Religion is part of our morning basket at least weekly. An important point: I have no history with any church, so I know very little about the liturgical year and the bible.
In May 2019, we joined the Melkite Greek Catholic Church. We’re not Greek, but its the most easily accessible Byzantine Catholic church in our area and eastern Catholicism seemed like the best fit for our family. However, I feel obligated to try to do something with religion at home because our church is too small to have regular Sunday school.
My search for a guiding light
When I contemplated teaching my kids about Byzantine Catholicism, I searched and searched for some guidance. I didn’t find much.
Compared to the Roman-rite Catholicism or non-denominational protestantism, there is very little in terms of homeschool curriculum for religious studies. God with Us Publications has a curriculum, but at this point I don’t feel that I am well versed enough in church stuff and the bible to teach my kids from their materials. Orthodoxy has the Children’s Garden of the Theotokos, but that’s similar enough to the materials from God with Us that I don’t feel knowledgeable enough to present it credibly.
I considered just doing a protestant bible study, but that seemed like a bunch of information without context. I’d still be the awkward mom with a bunch of awkward kids in church, unsure of when or how to cross myself or what day of the year it was. I wanted to get a feel for the rhythm and habits of the church before we embark on bible study. Not to mention, I have no idea where to start with bible study since every part of it has the same relative importance to me at this point.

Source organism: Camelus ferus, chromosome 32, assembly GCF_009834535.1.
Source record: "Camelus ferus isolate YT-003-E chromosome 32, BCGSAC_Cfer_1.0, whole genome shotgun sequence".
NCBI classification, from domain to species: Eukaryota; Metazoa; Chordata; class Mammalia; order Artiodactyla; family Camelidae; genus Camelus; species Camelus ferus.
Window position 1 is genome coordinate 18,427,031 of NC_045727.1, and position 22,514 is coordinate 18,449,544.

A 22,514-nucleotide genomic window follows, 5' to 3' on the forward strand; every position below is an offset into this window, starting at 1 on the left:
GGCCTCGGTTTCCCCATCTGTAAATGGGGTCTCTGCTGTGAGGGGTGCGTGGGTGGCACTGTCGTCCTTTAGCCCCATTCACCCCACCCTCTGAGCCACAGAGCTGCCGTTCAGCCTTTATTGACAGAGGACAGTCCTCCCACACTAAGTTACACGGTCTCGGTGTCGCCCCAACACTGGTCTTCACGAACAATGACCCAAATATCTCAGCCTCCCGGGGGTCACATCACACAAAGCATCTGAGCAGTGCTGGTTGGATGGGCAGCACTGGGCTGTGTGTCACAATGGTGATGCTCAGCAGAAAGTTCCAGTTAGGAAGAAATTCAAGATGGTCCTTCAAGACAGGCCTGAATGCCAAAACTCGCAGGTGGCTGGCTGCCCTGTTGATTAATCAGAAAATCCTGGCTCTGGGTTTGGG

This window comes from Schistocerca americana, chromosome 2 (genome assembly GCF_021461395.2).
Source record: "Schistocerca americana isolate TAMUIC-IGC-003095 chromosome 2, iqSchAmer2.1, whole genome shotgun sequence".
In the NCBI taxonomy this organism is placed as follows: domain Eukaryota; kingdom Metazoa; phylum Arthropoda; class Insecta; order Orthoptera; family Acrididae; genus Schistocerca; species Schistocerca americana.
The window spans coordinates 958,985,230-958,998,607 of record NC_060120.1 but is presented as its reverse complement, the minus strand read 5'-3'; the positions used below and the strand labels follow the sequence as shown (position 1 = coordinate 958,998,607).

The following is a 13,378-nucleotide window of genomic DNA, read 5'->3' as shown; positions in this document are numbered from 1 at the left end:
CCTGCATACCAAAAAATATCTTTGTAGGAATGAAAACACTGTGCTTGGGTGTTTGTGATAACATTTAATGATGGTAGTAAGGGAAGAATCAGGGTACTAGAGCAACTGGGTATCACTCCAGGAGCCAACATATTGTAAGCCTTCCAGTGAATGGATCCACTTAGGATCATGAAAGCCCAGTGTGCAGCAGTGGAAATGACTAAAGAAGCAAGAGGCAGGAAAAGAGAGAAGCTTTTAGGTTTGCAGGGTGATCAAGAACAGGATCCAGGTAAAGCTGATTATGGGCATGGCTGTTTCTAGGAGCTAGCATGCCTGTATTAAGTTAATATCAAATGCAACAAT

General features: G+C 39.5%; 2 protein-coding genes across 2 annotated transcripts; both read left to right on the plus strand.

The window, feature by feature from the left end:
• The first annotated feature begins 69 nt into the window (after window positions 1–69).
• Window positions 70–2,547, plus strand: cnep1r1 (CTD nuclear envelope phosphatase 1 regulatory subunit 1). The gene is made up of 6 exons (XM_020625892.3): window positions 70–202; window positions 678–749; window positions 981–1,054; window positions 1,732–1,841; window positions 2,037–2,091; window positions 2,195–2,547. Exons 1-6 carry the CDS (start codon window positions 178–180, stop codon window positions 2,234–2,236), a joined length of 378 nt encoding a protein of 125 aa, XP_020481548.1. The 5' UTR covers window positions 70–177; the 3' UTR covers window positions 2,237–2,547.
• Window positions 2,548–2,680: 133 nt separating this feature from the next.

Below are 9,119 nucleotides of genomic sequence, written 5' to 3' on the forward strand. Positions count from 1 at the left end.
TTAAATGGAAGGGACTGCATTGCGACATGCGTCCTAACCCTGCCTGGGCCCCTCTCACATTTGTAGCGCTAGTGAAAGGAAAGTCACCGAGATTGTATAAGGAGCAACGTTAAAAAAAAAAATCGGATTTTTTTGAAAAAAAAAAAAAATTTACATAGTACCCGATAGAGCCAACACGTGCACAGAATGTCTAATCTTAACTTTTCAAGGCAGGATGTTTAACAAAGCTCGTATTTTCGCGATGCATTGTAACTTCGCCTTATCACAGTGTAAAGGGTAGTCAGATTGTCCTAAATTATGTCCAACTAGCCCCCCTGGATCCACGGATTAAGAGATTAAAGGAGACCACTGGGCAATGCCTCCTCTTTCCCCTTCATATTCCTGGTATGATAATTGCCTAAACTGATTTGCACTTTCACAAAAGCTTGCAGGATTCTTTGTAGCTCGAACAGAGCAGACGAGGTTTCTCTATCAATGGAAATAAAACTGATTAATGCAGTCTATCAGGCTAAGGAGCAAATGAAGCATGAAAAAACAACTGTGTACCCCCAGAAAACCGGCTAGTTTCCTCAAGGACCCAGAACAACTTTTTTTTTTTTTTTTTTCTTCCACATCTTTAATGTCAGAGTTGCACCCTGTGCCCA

Answer to my prayers for help guiding my kids (and myself)
I am so thankful I found Byzikids Magazine! It is simple, timely, and brief–perfect for my munchkin horde. Each monthly digital issue includes a calendar with a daily note from the Gregorian Calendar (the one we use) and the Julian Calendar (or “old calendar” that some churches use). The calendar also shows if it is a fasting day, holy day, or has an online activity for the day.
Perhaps best of all, the website has a lesson plan for each week! The lesson plan lists activities and articles to read in the magazine, all with page numbers. For more activities, the lesson plan links to prior issues for the same month. Some of the material, like crosswords, are still too complex for my five year olds, but this is the most approachable religion curriculum for a Byzantine neophyte mom like me.
We might not get to it every day since it’s a harder subject for me to prep even with Byzikids to help, but I think I learn as much as the kids do when I can pull it together.
What I don’t put in my morning basket
We do more than our morning basket as a group. As I mentioned above, the Dr. Seuss and Magic School Bus read alouds are too long and irregularly spaced for a morning basket. It’s the same with any other read alouds for which we read an entire book. Preschoolers and kindergartners are not known for long attention spans, so I fit longer books in whenever I can.
Our morning basket also does not include individual or small group subjects like reading or math. I might do reading and math with all the kids in the same room, but instead of talking to the whole group at once I bounce from person to person, trying to keep them all engaged with their work.
I don’t include memorization, art/music, or poetry at this point, though I might add those at some point this year. At my kids’ ages, a lot can change in a year.